London has room for at least 130,000 new homes on surplus land owned by the public sector, according to a report released today.
The London Land Commission, which is co-chaired by the mayor and housing minister, has published an interactive map showing which parts of London are owned by public organisations such as boroughs, the police and transport agencies.
It comes as London's housing crisis continues to become increasingly acute, with demand raging ahead of supply. In fact, the capital needs to build 50,000 new homes a year, roughly double the current level, to accommodate its growing population.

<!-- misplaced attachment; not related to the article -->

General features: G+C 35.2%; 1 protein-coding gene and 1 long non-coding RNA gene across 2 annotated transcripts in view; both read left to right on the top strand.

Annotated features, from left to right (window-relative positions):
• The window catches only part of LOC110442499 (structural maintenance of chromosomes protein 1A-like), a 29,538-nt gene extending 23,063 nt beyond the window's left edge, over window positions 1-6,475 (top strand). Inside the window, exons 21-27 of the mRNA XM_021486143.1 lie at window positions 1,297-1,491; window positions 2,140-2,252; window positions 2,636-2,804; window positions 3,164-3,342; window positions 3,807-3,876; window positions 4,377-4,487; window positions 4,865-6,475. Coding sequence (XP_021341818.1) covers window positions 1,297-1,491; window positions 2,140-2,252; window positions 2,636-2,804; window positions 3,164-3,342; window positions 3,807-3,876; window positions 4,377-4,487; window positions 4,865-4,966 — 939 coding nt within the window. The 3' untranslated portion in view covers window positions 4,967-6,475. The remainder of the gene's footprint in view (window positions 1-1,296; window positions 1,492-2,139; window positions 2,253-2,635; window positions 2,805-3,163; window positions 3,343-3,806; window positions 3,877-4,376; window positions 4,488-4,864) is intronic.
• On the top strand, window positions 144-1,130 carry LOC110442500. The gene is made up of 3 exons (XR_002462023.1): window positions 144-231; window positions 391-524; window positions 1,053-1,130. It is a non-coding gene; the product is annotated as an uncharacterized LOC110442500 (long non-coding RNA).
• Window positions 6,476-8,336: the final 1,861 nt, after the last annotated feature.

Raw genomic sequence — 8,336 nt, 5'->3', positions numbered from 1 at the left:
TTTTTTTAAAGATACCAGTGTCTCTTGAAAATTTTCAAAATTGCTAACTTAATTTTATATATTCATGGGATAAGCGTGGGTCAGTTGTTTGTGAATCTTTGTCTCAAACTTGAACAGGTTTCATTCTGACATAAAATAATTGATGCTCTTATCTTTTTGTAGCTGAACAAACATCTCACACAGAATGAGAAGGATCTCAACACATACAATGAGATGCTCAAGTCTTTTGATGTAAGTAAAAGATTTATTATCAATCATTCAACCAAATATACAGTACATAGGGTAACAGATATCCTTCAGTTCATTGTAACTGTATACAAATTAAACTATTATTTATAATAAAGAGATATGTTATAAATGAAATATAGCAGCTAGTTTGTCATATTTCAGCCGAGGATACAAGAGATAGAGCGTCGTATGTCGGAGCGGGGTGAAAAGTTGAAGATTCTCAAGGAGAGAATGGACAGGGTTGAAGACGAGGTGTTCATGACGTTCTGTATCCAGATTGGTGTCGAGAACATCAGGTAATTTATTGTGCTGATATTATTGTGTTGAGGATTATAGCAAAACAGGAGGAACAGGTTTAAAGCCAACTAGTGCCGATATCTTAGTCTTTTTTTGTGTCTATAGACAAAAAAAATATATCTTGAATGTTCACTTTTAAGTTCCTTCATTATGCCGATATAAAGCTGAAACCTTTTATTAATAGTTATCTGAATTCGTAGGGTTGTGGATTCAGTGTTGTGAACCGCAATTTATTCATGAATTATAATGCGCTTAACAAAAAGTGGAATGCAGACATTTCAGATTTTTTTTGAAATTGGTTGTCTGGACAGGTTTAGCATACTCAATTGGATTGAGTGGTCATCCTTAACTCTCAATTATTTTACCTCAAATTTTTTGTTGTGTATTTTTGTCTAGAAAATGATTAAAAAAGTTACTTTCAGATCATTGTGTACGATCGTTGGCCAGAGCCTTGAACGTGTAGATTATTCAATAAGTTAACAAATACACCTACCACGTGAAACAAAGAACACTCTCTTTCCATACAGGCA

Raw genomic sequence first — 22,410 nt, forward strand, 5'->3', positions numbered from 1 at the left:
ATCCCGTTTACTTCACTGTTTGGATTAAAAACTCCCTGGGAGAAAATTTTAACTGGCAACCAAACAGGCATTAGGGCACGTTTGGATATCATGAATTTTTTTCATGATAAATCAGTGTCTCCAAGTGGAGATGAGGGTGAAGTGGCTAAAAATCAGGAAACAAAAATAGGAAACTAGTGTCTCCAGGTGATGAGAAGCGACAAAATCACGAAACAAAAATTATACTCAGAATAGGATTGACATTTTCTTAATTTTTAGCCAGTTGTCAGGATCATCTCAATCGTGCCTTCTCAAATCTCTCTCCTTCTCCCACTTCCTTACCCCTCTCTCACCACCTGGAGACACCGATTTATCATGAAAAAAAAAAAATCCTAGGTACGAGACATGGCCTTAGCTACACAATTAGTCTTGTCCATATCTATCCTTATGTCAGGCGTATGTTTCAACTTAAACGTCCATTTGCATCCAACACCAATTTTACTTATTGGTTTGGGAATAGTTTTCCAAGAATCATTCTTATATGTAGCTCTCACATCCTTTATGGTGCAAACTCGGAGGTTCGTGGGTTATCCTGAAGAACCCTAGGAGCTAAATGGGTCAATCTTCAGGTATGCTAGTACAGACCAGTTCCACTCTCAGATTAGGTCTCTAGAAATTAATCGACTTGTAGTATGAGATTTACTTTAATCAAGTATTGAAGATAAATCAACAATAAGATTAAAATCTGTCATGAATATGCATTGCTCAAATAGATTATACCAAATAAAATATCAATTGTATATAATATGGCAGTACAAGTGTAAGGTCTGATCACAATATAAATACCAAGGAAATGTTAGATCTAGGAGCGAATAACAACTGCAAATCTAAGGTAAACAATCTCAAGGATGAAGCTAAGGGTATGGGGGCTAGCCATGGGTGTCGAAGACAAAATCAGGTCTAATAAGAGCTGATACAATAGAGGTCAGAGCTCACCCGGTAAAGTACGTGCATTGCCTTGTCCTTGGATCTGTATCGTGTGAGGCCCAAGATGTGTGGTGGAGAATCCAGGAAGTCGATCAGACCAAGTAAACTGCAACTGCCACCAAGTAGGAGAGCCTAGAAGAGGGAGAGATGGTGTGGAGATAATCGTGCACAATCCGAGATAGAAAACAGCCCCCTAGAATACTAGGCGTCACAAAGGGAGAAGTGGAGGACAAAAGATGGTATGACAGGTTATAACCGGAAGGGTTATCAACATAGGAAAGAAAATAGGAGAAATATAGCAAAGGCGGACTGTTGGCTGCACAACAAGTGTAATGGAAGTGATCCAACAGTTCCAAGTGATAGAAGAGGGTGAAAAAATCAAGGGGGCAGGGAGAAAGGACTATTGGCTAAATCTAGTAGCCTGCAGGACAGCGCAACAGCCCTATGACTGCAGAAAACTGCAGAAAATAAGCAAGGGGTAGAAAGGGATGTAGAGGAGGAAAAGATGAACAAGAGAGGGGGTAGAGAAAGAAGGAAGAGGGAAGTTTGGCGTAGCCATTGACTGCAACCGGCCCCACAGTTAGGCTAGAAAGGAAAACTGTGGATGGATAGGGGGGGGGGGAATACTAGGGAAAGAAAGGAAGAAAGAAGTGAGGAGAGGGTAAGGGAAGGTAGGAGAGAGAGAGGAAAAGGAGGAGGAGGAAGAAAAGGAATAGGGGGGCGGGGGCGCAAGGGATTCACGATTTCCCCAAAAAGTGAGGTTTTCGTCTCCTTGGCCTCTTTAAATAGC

"The register reveals that 25 per cent of London is owned by the public sector, comprising 40,000 sites. There could be 130,000 homes built for Londoners on public sites already identified as potentially surplus, a volume of homes which will continue to grow," Richard Blakeway, deputy mayor for housing, land and property, wrote in City A.M. today.
"[It's] now being analysed by City Hall to further unlock and accelerate the redevelopment of surplus public land."